Is ‘Middle Eastern crime’ really a myth? BAD Sydney to hear from voices that matter

CRIME CULTURE: Residents of Western Sydney have long got used to the epithet of ‘Middle Eastern crime’ being bleated equally aloud and all over the place by tabloid shock jocks and senior police alike. Ahead of this year’s BAD Sydney Festival, Therese Taylor speaks with one of its special guests – novelist Michael Mohammed Ahmad – about the realities of crime and ‘ethnicity’.

The hotly anticipated BAD Sydney Crime Writing Festival is opening later this week for its 2022 edition.

The festival – held from September 8-10 at the State Library of NSW – is a treat for all who have an interest in crime and crime fiction, as well as providing a great opportunity to see and hear from Australian writers working in all genres and styles, from novelists to memoirists to investigative journalists. 

Ahead of the event, True Crime News Weekly spoke with Michael Mohammed Ahmad, author of The Other Half of You and the founding director of Sweatshop Literacy Movement that discovers and assists emerging and established writers in Western Sydney.

Michael Mohammed Ahmad, along with Sarah Ayoub and Amani Haydar will be appearing on a panel at this year’s BAD festival to be chaired by Randa Abdel-Fattah.

The panel – ‘Middle Eastern Crime’ in Western Sydney: Myths and Realities’ – will be held on Thursday, 8 September from midday inside the NSW State Library’s Dixon Room.

The topics of crime, representations of Middle Easterners, and images of Western Sydney are currently front-of-centre with the deaths of Lametta Fadlallah and Amy Al-Hazzouri in a shooting in Panania that took place just a few weeks ago.

Crime and Communities 

To begin with Michael Mohammed Ahmad explained that he views the use of the term ‘Middle Eastern’ as “a problem” with media coverage of crime.

“It comes with such expectations – it is a label – which eliminates any consideration of gender, of social-economic themes, and of anything which could challenge the judgements of mainstream Australian media,” he told TCNW.

It is this, he suggested, which has made it difficult for Australians of Middle Eastern ethnicity to produce crime writing. Before telling any story, they are almost obliged to explain themselves and apologise for the actions of others.

“Our writing is taken personally, our work is creative, but if we write about crime, it can be taken as an ‘admission of guilt’ – a reflection of the nature of a distrusted community.”

– Michael Mohammed Ahmad

Crimes which reflect majority Australian society – such as the scandal of organised crime being accommodated at the casinos – are discussed without reference to the cultural identity of those who participate – unless they are Asian. Likewise, a film like BlackRock (1987), can narrate the tragic rape and murder of Leigh Leigh, in the context of surfer culture, without reference to ethnicity, which so dominated the discourse around ‘Lebanese rape gangs’ in Sydney in 2000. 

“If we write about crime, it can be taken as an ‘admission of guilt'”: Novelist Michael Mohammed Ahmad (Image: Supplied / Hachette)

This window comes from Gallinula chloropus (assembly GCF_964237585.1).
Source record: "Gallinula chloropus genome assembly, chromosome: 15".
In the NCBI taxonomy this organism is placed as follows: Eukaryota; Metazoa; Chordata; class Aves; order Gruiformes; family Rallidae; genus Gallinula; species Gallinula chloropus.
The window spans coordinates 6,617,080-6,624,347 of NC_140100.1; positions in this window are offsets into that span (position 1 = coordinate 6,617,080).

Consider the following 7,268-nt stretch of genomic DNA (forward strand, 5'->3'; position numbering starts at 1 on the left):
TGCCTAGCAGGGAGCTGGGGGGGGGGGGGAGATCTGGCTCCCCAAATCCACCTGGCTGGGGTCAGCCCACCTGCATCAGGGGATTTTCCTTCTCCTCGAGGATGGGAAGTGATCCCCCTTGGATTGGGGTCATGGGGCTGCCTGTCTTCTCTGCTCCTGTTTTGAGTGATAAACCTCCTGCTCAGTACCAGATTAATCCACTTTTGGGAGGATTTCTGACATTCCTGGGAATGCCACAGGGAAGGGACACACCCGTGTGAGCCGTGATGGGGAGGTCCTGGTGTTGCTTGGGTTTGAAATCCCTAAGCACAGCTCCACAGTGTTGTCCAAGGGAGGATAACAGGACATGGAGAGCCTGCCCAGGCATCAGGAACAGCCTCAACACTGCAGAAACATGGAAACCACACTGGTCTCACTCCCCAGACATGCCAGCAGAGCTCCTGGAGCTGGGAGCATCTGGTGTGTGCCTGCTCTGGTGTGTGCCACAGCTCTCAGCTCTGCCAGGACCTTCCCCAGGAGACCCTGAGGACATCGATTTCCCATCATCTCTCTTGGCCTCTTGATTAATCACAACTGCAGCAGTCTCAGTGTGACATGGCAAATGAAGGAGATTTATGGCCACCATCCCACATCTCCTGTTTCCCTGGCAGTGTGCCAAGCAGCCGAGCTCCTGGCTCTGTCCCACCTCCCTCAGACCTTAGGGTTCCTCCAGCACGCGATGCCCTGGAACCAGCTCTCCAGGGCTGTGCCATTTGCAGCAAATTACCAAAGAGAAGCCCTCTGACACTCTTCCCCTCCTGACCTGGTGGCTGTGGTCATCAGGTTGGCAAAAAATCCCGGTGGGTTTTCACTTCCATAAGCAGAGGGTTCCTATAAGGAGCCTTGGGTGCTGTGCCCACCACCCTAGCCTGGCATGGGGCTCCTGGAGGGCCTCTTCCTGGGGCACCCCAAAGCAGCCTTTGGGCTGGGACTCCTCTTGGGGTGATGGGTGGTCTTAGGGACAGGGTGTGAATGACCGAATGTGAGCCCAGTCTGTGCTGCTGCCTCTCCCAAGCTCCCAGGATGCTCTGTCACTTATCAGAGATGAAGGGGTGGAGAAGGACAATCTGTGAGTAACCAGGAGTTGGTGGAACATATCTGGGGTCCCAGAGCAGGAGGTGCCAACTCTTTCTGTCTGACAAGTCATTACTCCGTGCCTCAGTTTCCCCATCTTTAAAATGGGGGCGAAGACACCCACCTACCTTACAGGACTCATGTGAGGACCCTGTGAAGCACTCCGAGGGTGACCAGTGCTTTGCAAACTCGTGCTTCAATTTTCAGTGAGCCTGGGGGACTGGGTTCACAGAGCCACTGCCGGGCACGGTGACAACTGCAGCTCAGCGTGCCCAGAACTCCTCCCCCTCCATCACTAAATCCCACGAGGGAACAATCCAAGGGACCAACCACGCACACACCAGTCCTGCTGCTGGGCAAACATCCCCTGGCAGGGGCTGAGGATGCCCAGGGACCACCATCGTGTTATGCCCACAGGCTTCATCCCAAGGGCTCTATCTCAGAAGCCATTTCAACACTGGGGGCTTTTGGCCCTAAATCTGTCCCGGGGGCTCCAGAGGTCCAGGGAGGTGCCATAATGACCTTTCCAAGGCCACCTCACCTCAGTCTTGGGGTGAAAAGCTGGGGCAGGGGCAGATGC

The Other Half of You 

Michael Mohammed Ahmad’s novel is a sharp and amusing story which relates the ways that young Arab men live with themselves and others in south-west Sydney. The novel sets a cracking pace, and has the gift of capturing voices and dialogue.

The narrator, Bani Adam, sometimes laments at the tight social bonds which torment him, but at other times draws vitality from the camaraderie of people who have always known each other.  


“It started as a letter to my new born son,” the author remembers of its genesis.

The novel is much admired, and is currently on the short list for the Queensland Literary Awards. 

Celebrated and Recognised 

Michael Mohammed Ahmad pointed out that there has been a process of change, in the last 20 years, and that the panel itself at BAD Sydney is evidence of the emergence of talented Arab-Australian writers.

“A lot used to be said about us, but now, we are in a position to talk about ourselves,” he remarked.

To further elaborate, he pointed towards the growing high profile attained by Amani Haydar, as “one of the most respected writers” in contemporary Australia.

He went on: “Sarah Ayoub has succeeded and attracted many readers. She is able to be visible and incisive, in a media landscape which used to confine Arab women into a few, unappealing stereotypical images.”

For Michael Mohammed Ahmad, recognition from the wider literary community for the talents of the individuals and cultures who live in an area of a city that has long been viewed as ‘undesirable’ is long overdue.

“Critical acclaim is especially important to writers who are creating a three dimensional portrait – more real – and breaking through to mainstream Australian opinion. It is natural that people in minority communities very much aspire to be heard by ‘White Australia’,” he said.

“In our own communities there is love and support, we mirror an alternative image to people who have been in a negative light for so long.”

For tickets and further information, visit

About Therese Taylor 18 Articles
Therese Taylor is a Lecturer in History at Charles Sturt University in Australia. Her book, 'Bernadette of Lourdes, Her Life, Visions and Death' is widely read. She has published articles in the Fortean Times, The Diplomat, and other magazines. She frequently comments on media studies, histories of crime, and religion and society.

Be the first to comment

Have Your Say